Production of a Life-Saving Pharmaceutical
Date of Defense
Date of Graduation
Chemical and Paper Engineering
The objective of this project was to optimize an outdated chromatography process that gave poor separation of various impurities of a compound that was used as an intermediate for medicine production as well as a life-saving medicine itself. The demand for this medicine is very low, on the order of a few kilograms every couple of years. The low frequency at which this process is run translates to little experience regarding it. Several vendors were contacted to provide new perspectives and possible solutions to the problems being faced with its production. Factors that could be manipulated include the size of the separation column and the scale of it compared to the original process. Another set of factors were the properties of the packing material that are used in the separation. The particle size of the silica used to pack chromatography columns can be varied to give new results. Also, the packing method can be improved to improve the separation. Packing can potentially be more efficient by the use of pre-loaded cartridges.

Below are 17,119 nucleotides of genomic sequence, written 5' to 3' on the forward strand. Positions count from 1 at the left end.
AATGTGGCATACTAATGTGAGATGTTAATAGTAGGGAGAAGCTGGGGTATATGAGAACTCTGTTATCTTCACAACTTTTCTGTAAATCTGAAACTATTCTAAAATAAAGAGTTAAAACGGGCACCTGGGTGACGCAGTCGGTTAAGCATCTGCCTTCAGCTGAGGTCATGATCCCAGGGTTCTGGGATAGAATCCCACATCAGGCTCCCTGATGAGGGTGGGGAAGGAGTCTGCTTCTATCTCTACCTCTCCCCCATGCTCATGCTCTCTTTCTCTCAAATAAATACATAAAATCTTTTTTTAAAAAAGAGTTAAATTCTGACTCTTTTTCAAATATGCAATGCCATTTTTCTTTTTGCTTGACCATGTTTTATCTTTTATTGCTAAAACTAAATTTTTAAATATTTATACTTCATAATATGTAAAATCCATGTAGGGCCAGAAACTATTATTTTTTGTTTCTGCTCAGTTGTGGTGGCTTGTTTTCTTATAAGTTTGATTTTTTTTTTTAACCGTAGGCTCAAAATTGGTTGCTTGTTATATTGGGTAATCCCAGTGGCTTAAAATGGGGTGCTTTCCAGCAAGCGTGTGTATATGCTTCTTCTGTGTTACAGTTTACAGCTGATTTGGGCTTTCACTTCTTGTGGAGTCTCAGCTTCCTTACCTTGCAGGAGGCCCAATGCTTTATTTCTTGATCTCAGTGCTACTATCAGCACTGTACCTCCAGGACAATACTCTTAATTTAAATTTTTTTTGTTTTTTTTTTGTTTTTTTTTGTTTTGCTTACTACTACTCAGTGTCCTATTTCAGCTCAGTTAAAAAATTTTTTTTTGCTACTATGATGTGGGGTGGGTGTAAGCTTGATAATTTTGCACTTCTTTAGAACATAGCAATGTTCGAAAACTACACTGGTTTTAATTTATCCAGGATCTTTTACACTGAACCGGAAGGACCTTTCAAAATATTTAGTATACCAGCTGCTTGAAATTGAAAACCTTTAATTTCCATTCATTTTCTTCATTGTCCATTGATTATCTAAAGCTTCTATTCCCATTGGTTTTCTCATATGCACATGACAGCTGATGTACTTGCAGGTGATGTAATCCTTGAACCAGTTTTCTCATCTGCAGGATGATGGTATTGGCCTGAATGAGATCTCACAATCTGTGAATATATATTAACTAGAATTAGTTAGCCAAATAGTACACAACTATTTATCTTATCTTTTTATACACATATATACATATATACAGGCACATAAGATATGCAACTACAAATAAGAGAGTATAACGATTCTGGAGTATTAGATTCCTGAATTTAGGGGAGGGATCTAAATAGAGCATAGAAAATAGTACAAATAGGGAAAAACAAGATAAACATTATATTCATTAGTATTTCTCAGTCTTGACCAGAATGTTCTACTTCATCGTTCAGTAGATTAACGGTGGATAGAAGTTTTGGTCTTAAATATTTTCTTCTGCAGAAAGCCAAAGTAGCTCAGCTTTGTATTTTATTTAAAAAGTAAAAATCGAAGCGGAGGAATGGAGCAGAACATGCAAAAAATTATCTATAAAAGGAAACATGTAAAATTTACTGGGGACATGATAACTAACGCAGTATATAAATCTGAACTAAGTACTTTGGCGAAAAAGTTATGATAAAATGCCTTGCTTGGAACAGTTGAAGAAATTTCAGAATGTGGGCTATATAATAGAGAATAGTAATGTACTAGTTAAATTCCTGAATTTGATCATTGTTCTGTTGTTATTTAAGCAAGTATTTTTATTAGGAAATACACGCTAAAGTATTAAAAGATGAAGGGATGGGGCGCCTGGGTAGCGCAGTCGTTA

A costing tool was created to organize the costs of these proposed scenarios to differentiate the outcomes. These gave an outline down to the unit cost of the individual components, as well as the manpower required and the operational costs.
The proposed process will be more than likely more expensive than the current. The specific details of the expected financial differences are not public information but the net present value of the new proposed process using a MAR of 20% was negative. This is because this process itself will not generate the profit this product will ultimately provide. However, there is a trade-off to make the process more compliant with regulation. The main goal is to find equipment and design a new process that will produce better quality product as well as a process that will be overall safer.
Gubow, Lindsay, "Production of a Life-Saving Pharmaceutical" (2020). Honors Theses. 3255.